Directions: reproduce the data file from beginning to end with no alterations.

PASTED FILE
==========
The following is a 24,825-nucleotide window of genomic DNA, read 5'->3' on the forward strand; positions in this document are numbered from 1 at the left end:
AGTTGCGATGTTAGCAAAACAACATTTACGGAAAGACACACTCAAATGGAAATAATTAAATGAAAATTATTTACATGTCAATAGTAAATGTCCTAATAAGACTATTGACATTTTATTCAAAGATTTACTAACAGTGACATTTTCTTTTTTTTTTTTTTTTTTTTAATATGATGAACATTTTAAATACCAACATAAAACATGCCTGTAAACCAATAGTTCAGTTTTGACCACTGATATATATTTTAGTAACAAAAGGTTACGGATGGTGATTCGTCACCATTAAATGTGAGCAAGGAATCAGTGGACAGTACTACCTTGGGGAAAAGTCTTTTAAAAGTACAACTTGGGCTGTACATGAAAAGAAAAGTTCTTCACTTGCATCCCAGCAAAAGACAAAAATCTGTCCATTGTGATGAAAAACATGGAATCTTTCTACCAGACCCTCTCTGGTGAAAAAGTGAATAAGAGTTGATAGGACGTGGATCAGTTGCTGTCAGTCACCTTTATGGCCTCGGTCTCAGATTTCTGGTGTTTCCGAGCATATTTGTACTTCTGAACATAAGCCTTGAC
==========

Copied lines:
The following is a 24,825-nucleotide window of genomic DNA, read 5'->3' on the forward strand; positions in this document are numbered from 1 at the left end:
AGTTGCGATGTTAGCAAAACAACATTTACGGAAAGACACACTCAAATGGAAATAATTAAATGAAAATTATTTACATGTCAATAGTAAATGTCCTAATAAGACTATTGACATTTTATTCAAAGATTTACTAACAGTGACATTTTCTTTTTTTTTTTTTTTTTTTTAATATGATGAACATTTTAAATACCAACATAAAACATGCCTGTAAACCAATAGTTCAGTTTTGACCACTGATATATATTTTAGTAACAAAAGGTTACGGATGGTGATTCGTCACCATTAAATGTGAGCAAGGAATCAGTGGACAGTACTACCTTGGGGAAAAGTCTTTTAAAAGTACAACTTGGGCTGTACATGAAAAGAAAAGTTCTTCACTTGCATCCCAGCAAAAGACAAAAATCTGTCCATTGTGATGAAAAACATGGAATCTTTCTACCAGACCCTCTCTGGTGAAAAAGTGAATAAGAGTTGATAGGACGTGGATCAGTTGCTGTCAGTCACCTTTATGGCCTCGGTCTCAGATTTCTGGTGTTTCCGAGCATATTTGTACTTCTGAACATAAGCCTTGAC